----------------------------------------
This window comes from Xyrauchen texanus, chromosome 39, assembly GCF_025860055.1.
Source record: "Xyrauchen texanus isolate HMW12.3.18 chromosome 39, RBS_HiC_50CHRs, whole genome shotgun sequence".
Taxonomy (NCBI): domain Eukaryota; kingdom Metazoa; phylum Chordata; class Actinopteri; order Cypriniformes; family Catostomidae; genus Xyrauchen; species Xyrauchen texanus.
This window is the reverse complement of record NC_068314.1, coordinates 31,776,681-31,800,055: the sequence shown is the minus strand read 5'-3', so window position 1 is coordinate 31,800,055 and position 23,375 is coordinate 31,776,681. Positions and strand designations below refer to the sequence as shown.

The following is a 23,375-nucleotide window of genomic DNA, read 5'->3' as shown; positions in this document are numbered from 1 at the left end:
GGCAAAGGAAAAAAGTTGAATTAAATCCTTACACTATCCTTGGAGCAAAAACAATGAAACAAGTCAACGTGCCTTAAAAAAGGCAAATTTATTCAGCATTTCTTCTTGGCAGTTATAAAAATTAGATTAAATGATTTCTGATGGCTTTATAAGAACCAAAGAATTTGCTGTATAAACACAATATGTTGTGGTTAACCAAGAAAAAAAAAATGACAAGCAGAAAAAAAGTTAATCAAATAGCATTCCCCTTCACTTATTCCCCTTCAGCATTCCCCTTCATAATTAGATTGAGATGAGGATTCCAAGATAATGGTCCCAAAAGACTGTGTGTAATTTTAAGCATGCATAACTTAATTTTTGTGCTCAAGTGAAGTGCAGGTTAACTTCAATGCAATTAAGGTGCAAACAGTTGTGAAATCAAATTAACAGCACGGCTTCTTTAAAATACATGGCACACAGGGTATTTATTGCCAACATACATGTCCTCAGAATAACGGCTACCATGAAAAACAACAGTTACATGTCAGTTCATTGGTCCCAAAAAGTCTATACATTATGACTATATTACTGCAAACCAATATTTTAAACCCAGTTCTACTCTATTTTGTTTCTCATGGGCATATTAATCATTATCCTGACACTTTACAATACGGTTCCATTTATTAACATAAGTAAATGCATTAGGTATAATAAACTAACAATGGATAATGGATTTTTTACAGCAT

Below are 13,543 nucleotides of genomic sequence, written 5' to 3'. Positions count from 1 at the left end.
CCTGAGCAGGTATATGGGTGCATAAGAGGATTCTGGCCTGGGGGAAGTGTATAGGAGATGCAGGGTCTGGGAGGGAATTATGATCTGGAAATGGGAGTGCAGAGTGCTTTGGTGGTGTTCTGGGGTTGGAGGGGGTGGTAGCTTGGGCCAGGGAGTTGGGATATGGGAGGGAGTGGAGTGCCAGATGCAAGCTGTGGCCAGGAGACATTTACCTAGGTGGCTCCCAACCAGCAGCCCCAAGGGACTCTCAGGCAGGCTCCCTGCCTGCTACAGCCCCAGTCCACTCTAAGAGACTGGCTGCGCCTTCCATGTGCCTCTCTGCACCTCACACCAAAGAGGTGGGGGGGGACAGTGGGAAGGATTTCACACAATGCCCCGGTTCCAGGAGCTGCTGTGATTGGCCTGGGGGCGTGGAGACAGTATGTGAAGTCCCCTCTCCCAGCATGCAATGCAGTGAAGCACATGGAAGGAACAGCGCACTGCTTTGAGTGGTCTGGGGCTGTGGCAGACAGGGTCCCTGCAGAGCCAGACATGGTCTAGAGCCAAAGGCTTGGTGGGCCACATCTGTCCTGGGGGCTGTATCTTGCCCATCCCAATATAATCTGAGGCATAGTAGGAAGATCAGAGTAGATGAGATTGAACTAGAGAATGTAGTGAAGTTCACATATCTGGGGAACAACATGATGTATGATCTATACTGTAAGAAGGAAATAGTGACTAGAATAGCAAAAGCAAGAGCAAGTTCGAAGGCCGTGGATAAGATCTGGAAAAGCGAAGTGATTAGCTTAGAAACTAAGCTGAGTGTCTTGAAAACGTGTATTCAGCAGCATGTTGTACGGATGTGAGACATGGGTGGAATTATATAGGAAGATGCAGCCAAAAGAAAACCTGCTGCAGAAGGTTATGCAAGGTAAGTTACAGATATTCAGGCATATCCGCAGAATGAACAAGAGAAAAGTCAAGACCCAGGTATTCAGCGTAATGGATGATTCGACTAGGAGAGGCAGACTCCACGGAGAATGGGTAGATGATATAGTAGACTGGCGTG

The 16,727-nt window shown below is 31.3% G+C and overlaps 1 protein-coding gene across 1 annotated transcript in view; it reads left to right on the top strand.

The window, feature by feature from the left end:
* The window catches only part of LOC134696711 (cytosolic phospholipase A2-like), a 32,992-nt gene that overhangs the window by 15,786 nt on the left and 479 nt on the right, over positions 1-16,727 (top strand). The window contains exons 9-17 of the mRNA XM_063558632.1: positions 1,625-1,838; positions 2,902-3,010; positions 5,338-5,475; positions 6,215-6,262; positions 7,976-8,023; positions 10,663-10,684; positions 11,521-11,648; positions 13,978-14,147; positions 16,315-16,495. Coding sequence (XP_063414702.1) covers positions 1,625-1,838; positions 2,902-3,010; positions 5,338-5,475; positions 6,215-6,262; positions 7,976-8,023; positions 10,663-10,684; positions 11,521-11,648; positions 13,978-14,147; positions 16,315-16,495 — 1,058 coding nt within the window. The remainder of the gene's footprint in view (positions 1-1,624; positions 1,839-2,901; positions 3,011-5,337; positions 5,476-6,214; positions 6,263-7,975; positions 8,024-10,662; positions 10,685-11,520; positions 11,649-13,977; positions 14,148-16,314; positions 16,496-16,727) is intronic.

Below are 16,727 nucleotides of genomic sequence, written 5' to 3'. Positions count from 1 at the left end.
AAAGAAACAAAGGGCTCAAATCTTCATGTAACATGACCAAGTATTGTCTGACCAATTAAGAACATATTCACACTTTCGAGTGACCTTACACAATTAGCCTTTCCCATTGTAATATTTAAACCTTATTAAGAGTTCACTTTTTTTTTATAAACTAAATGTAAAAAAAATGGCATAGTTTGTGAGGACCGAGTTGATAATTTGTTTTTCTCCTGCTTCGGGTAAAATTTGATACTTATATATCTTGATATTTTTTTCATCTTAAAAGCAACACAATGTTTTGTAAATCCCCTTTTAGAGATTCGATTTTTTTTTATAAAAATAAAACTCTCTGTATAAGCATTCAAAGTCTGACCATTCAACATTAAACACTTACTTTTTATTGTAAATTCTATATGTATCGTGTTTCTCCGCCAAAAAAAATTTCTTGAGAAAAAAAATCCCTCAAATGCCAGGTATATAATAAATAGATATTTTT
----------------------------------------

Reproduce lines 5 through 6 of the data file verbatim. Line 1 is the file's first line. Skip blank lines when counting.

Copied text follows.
The following is a 23,375-nucleotide window of genomic DNA, read 5'->3' as shown; positions in this document are numbered from 1 at the left end:
GGCAAAGGAAAAAAGTTGAATTAAATCCTTACACTATCCTTGGAGCAAAAACAATGAAACAAGTCAACGTGCCTTAAAAAAGGCAAATTTATTCAGCATTTCTTCTTGGCAGTTATAAAAATTAGATTAAATGATTTCTGATGGCTTTATAAGAACCAAAGAATTTGCTGTATAAACACAATATGTTGTGGTTAACCAAGAAAAAAAAAATGACAAGCAGAAAAAAAGTTAATCAAATAGCATTCCCCTTCACTTATTCCCCTTCAGCATTCCCCTTCATAATTAGATTGAGATGAGGATTCCAAGATAATGGTCCCAAAAGACTGTGTGTAATTTTAAGCATGCATAACTTAATTTTTGTGCTCAAGTGAAGTGCAGGTTAACTTCAATGCAATTAAGGTGCAAACAGTTGTGAAATCAAATTAACAGCACGGCTTCTTTAAAATACATGGCACACAGGGTATTTATTGCCAACATACATGTCCTCAGAATAACGGCTACCATGAAAAACAACAGTTACATGTCAGTTCATTGGTCCCAAAAAGTCTATACATTATGACTATATTACTGCAAACCAATATTTTAAACCCAGTTCTACTCTATTTTGTTTCTCATGGGCATATTAATCATTATCCTGACACTTTACAATACGGTTCCATTTATTAACATAAGTAAATGCATTAGGTATAATAAACTAACAATGGATAATGGATTTTTTACAGCAT